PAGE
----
A person’s vulnerability to a disease like HIV is more rooted in how they fit into a community and less on their individual behaviour – which might explain why youth from African, Caribbean and Black populations have higher rates of infection, according to a UWindsor sociology professor who is studying the problem.
“What we find in these communities is that people often feel like they don’t belong, and don’t feel like they have a future,” says Eleanor Maticka-Tyndale, a Canada Research Chair in Social Justice and Sexual Health.
“When you don’t have hope for the future, you say ‘Why worry about the present? Why am I going to worry about this HIV thing? I’m just going to live and let live.’ So it’s not just the behaviour patterns, but it’s that whole social framework that surrounds them.”
According to statistics, African, Caribbean and Black people only account for about four per cent of Ontario's population, but heterosexual transmission in this population accounts for 29 per cent of new HIV cases. This burden extends beyond immigration from HIV-endemic countries. Anywhere from 20 to 60 per cent of infections occur after arrival in Canada, according to the 2011 Ontario Surveillance Report.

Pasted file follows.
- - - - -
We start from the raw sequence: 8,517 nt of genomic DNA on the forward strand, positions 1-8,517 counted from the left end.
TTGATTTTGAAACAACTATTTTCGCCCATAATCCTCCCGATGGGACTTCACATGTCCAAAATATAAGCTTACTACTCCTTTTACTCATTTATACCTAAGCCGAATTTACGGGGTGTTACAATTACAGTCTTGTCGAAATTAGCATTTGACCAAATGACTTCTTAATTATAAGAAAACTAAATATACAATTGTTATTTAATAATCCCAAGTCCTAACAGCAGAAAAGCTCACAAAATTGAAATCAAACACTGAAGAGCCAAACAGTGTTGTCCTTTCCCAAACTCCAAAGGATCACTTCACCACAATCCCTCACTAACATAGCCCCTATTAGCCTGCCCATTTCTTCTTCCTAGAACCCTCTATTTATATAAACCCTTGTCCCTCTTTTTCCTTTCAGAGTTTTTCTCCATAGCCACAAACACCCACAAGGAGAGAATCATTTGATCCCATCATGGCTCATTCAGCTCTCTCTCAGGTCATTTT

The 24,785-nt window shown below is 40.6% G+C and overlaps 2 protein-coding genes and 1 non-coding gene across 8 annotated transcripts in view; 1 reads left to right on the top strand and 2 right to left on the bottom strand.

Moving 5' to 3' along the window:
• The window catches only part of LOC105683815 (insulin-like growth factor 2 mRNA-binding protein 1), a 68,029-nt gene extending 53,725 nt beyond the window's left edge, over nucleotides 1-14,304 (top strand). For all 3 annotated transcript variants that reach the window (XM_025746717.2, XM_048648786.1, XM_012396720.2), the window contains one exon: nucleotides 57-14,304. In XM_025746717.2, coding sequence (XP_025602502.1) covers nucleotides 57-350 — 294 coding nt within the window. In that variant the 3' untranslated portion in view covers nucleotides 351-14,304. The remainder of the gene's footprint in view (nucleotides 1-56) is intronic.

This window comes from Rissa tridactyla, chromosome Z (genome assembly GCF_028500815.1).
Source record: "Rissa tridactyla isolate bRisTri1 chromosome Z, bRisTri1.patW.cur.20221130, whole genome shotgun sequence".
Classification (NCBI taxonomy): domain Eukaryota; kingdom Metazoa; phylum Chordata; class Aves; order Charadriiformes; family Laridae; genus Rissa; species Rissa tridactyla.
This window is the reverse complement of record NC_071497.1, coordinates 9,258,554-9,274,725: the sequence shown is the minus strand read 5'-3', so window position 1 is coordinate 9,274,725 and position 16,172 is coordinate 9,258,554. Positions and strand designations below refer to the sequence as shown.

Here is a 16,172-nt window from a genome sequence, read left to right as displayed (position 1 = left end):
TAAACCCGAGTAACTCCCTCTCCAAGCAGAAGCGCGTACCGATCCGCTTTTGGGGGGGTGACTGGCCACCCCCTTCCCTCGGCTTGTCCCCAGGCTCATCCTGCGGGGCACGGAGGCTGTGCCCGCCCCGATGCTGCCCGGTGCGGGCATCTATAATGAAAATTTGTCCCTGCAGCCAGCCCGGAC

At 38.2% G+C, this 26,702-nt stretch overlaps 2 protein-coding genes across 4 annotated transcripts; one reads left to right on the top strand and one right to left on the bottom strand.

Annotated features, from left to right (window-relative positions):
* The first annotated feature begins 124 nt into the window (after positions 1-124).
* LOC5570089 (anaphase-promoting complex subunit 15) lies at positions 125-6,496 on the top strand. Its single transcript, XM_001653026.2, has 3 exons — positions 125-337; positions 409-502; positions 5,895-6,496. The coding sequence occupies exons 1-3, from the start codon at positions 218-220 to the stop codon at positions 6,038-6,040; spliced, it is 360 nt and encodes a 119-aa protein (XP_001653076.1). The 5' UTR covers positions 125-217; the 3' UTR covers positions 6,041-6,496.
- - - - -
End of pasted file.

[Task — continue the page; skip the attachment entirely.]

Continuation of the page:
Maticka-Tyndale is part of a team of researchers that recently received about $375,000 in funding from the Canadian Institutes of Health Research to launch a program called Informing and Empowering African, Caribbean and Black Youth in Windsor.
The objective of the group is to mobilize the ACB community in Windsor-Essex, identify the factors that contribute to their increased vulnerability, and ultimately develop a risk reduction and prevention strategy that would lower the rates of infection.
Maticka-Tyndale will discuss the project when she appears today on Research Matters, a weekly talk show that airs every Thursday at 4:30 pm on CJAM 99.1 FM and showcases the work of University of Windsor researchers.